General, Research, Technology

The brain loses memories while sleeping

If sometimes in a dream you see events from the past,then maybe it's really good reason. It turned out that during sleep, the brain works to consolidate and organize memories. In fact, scientists have long known that the brain needs a dream to review the events of the day and transfer them to the long-term storage departments of memories. That is why, before an exam, students are often advised to study before bedtime - in order to remember the material well. However, the mechanism by which the brain stores memories is poorly understood. Recently, tiny microelectrodes placed in the brain of two patients with epilepsy showed for the first time exactly how brain neurons are activated during sleep in order to “reproduce” our short-term memories and move them to a permanent storage.

Every day we are getting closer and closer to science fiction films

Despite decades of research, so farit remains somewhat unclear how “short-term” memories are retrieved to become “long-term” and how they are stored. Using the brain-computer interface is an exciting way to study memory, because it can record patterns of brain cell activity and then look for them.

Tracking individual neurons

The study, the results of which are published inCell Reports magazine was conducted using Braingate, a device created jointly by scientists from Brown University, Stanford University, and Case Western Reserve University. For the past 10 years, researchers have been developing brain-computer interfaces that allow people with amyotrophic lateral sclerosis (ALS) and other neurological diseases, traumatic brain injury, or loss of limbs to use brain signals to move computer cursors, robotic arms, and other assistive devices.

In a new study, surgeons implantedtiny electrodes in the upper part of the brain of two paralyzed patients, and asked them to think about moving the arm in a certain direction. By displaying the behavior of neurons during thinking, the decoder can translate thought into speech or action using robotic prostheses and other assistive devices. Recently, the editor-in-chief of Hi-News.ru Renat Grishin talked about an amazing device that translates thoughts into text.

A neuron is an electrically excitable cell that processes, stores and transmits information using electrical and chemical signals.

This is interesting: When will computer reading of thoughts become possible?

As the authors of the work write, different neurons have different preferred directions. Some increase speed wheneverthe person wants to move his hand up; others when a person wants to move right or left. Now, thanks to the work done, according to the pattern of activation of neurons, scientists can determine in which direction a person is going to move his hand.

During the experiment, two patients withimplanted devices were offered a nap. During sleep, their neural activity was recorded as the source. Each then played a 1980s-simulated Simon electronic game, in which players were asked to repeat the same order of light movements as the game just shown. Of course, both subjects did not move their limbs, as Simon did. They used their minds to repeat the actions of the game - at this time neural activity was recorded. The results showed that during daytime sleep, the activity of neurons was identical to that recorded during the real game of two subjects. This means that their brain continued to play after they fell asleep, reproducing the same patterns in their brain.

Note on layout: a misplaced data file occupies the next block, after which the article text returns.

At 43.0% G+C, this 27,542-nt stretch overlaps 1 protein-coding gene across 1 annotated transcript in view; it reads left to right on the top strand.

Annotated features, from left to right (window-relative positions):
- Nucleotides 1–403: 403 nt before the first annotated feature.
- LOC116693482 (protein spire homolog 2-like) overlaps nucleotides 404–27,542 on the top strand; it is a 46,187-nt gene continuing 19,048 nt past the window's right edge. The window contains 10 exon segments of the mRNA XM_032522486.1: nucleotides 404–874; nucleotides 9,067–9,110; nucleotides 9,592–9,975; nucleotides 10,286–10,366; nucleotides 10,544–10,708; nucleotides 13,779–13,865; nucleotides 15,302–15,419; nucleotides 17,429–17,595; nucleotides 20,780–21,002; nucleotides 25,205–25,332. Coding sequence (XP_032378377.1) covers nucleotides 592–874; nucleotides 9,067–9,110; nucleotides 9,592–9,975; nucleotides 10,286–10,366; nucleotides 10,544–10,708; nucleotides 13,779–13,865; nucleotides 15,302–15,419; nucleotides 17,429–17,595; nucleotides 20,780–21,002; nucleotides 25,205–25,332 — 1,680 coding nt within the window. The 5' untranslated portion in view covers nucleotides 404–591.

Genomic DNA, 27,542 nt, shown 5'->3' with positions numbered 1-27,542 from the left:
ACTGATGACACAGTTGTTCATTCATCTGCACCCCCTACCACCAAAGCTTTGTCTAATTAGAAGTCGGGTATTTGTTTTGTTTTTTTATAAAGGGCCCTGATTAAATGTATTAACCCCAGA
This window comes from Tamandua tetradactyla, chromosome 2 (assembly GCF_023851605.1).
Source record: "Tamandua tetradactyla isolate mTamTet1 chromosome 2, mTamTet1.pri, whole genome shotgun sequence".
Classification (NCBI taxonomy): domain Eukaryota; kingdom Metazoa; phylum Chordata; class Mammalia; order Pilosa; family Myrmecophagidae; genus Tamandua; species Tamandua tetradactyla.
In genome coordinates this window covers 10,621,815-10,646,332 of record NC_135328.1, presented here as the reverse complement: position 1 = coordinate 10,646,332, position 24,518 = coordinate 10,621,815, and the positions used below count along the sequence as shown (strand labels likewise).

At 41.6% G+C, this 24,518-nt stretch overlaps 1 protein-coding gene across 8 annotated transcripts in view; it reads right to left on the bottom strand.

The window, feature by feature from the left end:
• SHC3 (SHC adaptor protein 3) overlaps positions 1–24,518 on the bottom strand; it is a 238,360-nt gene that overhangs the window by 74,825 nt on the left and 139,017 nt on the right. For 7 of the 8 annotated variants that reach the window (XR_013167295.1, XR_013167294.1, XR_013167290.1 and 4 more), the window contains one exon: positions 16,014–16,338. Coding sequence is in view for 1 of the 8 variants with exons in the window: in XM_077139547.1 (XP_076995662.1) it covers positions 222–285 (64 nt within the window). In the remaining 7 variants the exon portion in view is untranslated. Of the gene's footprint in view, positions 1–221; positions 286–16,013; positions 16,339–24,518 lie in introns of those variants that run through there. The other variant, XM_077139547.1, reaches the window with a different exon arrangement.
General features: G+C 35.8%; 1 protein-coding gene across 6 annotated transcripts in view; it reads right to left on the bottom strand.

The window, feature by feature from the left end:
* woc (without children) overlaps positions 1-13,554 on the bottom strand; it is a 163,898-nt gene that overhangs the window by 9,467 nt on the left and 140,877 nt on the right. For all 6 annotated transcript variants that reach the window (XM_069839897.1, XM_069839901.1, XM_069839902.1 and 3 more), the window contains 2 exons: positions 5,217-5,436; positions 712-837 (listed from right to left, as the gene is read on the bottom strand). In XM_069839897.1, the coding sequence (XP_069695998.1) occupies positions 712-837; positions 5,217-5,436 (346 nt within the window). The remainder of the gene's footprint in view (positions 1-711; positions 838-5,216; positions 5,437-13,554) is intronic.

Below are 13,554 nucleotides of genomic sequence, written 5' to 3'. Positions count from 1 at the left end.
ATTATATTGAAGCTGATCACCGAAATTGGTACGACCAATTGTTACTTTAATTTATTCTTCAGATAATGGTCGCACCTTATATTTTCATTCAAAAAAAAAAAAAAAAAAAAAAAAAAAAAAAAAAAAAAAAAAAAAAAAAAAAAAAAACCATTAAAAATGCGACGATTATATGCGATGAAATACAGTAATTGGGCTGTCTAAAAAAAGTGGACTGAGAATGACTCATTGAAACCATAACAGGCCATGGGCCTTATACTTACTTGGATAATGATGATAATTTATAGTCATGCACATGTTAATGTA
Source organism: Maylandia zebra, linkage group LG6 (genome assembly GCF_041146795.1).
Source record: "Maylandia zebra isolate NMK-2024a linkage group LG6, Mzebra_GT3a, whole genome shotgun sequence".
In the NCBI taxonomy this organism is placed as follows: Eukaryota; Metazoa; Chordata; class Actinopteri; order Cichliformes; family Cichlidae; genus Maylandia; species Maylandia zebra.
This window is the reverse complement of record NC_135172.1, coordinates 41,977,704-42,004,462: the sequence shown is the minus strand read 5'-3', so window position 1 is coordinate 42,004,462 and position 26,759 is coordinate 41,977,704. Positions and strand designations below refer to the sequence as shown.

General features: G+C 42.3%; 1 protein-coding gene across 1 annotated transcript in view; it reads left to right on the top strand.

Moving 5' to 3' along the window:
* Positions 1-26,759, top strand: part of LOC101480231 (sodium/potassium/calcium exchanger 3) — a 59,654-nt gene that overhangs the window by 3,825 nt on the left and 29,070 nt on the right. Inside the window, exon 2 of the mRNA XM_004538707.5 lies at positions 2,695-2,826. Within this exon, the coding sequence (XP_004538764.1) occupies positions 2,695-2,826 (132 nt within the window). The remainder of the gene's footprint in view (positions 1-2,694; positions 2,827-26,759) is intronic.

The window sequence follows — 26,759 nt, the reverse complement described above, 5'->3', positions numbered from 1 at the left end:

To keep abreast of the latest news from the world of science and high technology, subscribe to our news channel in Telegram

Scientists read minds

According to Newsweek, a full understanding of exactly how memories are stored in the brain can help reveal the mechanism of the basic functions of the brain. Moreover, the use of such technology to study neural activity during sleep is unprecedented. The authors of the study hope that in the future they will be able to develop more effective methods of treating diseases that cause memory disorders, such as Alzheimer's.

A partially paralyzed male controls a robotic limb with a Braingate device

Let me remind you that sleep is a vital process inwhich researchers are trying to figure out is not the first century. So, just three years ago, the general public became aware of circadian rhythms - rhythms with a period of about 24 hours, which all living things on Earth have and which - including - are responsible for sleeping and waking hours. And my colleague Artem Sutyagin wrote a detailed and fascinating material about the reasons why people even dream. Highly recommend reading.

Concluding this article, I cannot but mentionthat the study is not without limitations: only two patients acted as subjects. However, it is equally important to note that the Braingate device as a whole is used extremely rarely - so, for all the time only 12 such devices were implanted. But be that as it may, this in no way detracts from the fact that we are getting closer and closer to the real reading of thoughts. And even more. And what do you think when we learn to read minds and what will it lead to? To talk about this and other equally interesting topics, join the participants of our Telegram chat.